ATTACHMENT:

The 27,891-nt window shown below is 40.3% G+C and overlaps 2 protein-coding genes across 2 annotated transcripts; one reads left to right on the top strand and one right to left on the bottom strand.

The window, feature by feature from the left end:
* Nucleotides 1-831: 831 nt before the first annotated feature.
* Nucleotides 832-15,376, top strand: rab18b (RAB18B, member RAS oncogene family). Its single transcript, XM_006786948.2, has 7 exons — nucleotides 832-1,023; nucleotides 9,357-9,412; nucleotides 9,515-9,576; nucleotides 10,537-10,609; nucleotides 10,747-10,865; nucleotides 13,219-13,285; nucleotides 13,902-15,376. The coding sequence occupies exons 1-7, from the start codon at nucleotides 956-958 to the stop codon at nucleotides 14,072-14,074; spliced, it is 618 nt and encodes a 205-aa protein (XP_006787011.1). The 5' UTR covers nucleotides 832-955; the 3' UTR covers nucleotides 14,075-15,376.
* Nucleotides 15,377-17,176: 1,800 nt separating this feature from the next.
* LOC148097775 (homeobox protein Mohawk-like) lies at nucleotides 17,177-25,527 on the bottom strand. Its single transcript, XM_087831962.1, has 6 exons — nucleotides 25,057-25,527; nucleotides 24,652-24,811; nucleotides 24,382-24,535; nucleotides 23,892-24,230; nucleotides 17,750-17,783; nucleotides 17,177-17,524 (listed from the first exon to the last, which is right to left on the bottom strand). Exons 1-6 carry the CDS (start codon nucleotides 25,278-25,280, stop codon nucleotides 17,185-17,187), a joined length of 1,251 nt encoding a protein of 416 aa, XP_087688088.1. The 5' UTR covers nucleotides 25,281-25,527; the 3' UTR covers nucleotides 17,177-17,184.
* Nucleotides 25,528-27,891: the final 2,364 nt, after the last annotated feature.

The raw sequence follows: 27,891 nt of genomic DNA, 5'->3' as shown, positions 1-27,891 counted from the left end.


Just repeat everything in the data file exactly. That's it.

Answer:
The 27,891-nt window shown below is 40.3% G+C and overlaps 2 protein-coding genes across 2 annotated transcripts; one reads left to right on the top strand and one right to left on the bottom strand.

The window, feature by feature from the left end:
* Nucleotides 1-831: 831 nt before the first annotated feature.
* Nucleotides 832-15,376, top strand: rab18b (RAB18B, member RAS oncogene family). Its single transcript, XM_006786948.2, has 7 exons — nucleotides 832-1,023; nucleotides 9,357-9,412; nucleotides 9,515-9,576; nucleotides 10,537-10,609; nucleotides 10,747-10,865; nucleotides 13,219-13,285; nucleotides 13,902-15,376. The coding sequence occupies exons 1-7, from the start codon at nucleotides 956-958 to the stop codon at nucleotides 14,072-14,074; spliced, it is 618 nt and encodes a 205-aa protein (XP_006787011.1). The 5' UTR covers nucleotides 832-955; the 3' UTR covers nucleotides 14,075-15,376.
* Nucleotides 15,377-17,176: 1,800 nt separating this feature from the next.
* LOC148097775 (homeobox protein Mohawk-like) lies at nucleotides 17,177-25,527 on the bottom strand. Its single transcript, XM_087831962.1, has 6 exons — nucleotides 25,057-25,527; nucleotides 24,652-24,811; nucleotides 24,382-24,535; nucleotides 23,892-24,230; nucleotides 17,750-17,783; nucleotides 17,177-17,524 (listed from the first exon to the last, which is right to left on the bottom strand). Exons 1-6 carry the CDS (start codon nucleotides 25,278-25,280, stop codon nucleotides 17,185-17,187), a joined length of 1,251 nt encoding a protein of 416 aa, XP_087688088.1. The 5' UTR covers nucleotides 25,281-25,527; the 3' UTR covers nucleotides 17,177-17,184.
* Nucleotides 25,528-27,891: the final 2,364 nt, after the last annotated feature.

The raw sequence follows: 27,891 nt of genomic DNA, 5'->3' as shown, positions 1-27,891 counted from the left end.